Bear Country Safety
This could save your life in Yellowstone and Glacier national parks
Nervous about hiking and camping in grizzly country? You’re not alone. We talked to Chuck Bartlebaugh of the Be Bear Aware Campaign who has conducted bear avoidance and bear spray training for more than 30 years. He’s traveled extensively across the U.S. and Canada studying bears and helping develop best practices for avoiding dangerous encounters with these awe-inspiring creatures. Here’s Bartebaugh’s five tips for safely navigating bear country.
1. Remember the Golden Rules
Bears just want to be left alone. If you see a bear, let them know you’re there with a non-threatening voice and look for an option to move out of the bear’s travel route.
2. Hike in a Group
Bears are less likely to charge a group than an individual. Don’t let children lag behind or run ahead.
3. Always Carry a Quality Bear Spray
Not all bear sprays are the same. Choose one with at least seven seconds of spray duration and 30-plus feet of spray distance. Counter Assault makes a 10 oz. can that lasts 8 seconds and sprays 40 feet and an 8 oz. can that lasts 7 seconds and sprays 32 feet.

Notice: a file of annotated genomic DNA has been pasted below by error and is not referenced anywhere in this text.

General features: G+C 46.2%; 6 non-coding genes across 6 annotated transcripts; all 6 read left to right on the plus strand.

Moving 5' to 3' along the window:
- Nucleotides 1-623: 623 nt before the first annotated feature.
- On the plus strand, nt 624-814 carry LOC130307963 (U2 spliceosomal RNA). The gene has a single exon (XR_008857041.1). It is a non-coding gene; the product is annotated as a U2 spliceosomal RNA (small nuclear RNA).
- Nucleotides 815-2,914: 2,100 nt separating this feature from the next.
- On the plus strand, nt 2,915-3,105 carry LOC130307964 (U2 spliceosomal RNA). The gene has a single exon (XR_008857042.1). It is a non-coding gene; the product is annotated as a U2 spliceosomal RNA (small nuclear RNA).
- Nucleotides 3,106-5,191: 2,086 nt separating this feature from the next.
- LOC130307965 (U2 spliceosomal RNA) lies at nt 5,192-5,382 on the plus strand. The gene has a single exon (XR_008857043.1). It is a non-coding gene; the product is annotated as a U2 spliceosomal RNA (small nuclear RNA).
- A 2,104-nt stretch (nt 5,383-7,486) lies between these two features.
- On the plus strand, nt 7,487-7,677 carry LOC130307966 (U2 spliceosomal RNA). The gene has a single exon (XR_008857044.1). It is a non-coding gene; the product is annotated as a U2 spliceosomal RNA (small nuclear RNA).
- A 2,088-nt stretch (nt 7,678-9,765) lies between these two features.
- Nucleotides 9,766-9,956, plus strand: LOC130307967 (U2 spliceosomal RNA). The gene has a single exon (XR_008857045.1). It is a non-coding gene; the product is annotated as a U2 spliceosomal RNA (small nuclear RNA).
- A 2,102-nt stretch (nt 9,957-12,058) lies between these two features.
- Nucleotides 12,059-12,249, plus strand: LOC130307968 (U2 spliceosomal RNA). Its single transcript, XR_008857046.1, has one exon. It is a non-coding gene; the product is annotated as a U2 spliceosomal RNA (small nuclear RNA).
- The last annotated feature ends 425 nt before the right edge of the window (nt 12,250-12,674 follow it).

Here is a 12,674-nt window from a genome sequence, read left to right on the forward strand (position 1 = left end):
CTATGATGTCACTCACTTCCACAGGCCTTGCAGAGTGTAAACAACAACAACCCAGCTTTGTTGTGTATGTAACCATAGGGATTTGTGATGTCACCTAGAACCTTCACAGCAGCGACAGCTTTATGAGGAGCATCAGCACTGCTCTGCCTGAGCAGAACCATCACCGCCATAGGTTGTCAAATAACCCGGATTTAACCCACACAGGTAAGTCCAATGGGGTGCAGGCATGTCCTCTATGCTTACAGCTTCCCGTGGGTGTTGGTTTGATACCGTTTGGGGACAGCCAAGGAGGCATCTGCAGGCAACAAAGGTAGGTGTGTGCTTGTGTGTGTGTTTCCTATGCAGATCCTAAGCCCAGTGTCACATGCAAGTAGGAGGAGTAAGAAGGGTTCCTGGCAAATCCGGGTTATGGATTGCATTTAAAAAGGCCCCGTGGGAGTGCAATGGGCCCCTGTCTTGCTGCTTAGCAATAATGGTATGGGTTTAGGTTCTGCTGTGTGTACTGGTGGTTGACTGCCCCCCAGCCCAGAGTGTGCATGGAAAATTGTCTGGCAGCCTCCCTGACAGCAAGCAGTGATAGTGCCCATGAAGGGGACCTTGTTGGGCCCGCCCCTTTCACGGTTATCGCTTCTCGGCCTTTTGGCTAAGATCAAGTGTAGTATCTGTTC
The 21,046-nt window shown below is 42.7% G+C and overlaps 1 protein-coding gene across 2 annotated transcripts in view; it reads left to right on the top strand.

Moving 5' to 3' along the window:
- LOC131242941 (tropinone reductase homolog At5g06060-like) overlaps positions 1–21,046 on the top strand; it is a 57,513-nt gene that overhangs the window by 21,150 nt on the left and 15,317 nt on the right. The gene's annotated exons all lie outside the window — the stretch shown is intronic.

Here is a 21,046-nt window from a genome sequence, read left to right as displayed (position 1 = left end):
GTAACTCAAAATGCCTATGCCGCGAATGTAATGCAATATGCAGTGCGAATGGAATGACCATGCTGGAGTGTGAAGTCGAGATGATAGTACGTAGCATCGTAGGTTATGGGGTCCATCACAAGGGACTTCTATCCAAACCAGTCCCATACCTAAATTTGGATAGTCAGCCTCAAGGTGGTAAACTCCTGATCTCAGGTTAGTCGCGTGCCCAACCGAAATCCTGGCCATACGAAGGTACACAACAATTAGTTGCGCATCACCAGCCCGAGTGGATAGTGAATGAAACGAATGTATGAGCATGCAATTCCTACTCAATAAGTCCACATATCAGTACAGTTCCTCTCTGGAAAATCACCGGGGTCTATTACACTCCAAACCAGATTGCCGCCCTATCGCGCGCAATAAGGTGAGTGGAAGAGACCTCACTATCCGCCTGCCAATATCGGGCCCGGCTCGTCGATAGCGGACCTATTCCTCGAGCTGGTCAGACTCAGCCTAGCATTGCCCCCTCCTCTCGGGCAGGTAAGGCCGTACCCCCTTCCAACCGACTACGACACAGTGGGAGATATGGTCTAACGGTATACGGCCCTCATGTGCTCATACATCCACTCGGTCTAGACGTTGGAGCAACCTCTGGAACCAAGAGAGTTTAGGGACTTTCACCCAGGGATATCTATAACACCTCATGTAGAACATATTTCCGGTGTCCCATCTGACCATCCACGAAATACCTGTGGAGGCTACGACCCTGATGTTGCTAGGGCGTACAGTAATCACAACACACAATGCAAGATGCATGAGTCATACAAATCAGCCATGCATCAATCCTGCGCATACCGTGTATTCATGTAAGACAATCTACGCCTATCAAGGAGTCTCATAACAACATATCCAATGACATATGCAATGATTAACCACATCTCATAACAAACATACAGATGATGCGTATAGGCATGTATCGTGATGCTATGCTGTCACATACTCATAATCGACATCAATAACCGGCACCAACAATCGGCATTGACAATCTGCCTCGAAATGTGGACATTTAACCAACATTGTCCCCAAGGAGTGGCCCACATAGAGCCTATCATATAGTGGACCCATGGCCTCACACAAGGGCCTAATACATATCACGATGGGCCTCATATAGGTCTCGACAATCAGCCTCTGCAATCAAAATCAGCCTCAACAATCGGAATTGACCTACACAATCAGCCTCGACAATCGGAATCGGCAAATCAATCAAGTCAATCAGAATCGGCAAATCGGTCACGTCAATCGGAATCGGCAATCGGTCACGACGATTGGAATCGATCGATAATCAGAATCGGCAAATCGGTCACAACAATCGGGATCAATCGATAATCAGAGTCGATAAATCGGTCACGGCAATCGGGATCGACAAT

4. Be Prepared to Use your Spray
Everyone in your group should have at least one can of bear spray easily accessible when hiking or camping in bear country. In cold weather, keep the spray in an outer coat pocket to keep it warm and still accessible. Be sure you know how to remove the safety clip.
5. Know How to Use It
Don’t wait to spray. As soon as you’re charged, direct the spray downwards at the front of the bear and keep spraying until the bear diverts its charge. Be ready to re-spray.
Learn more tips at CounterAssault.com/bear-spray.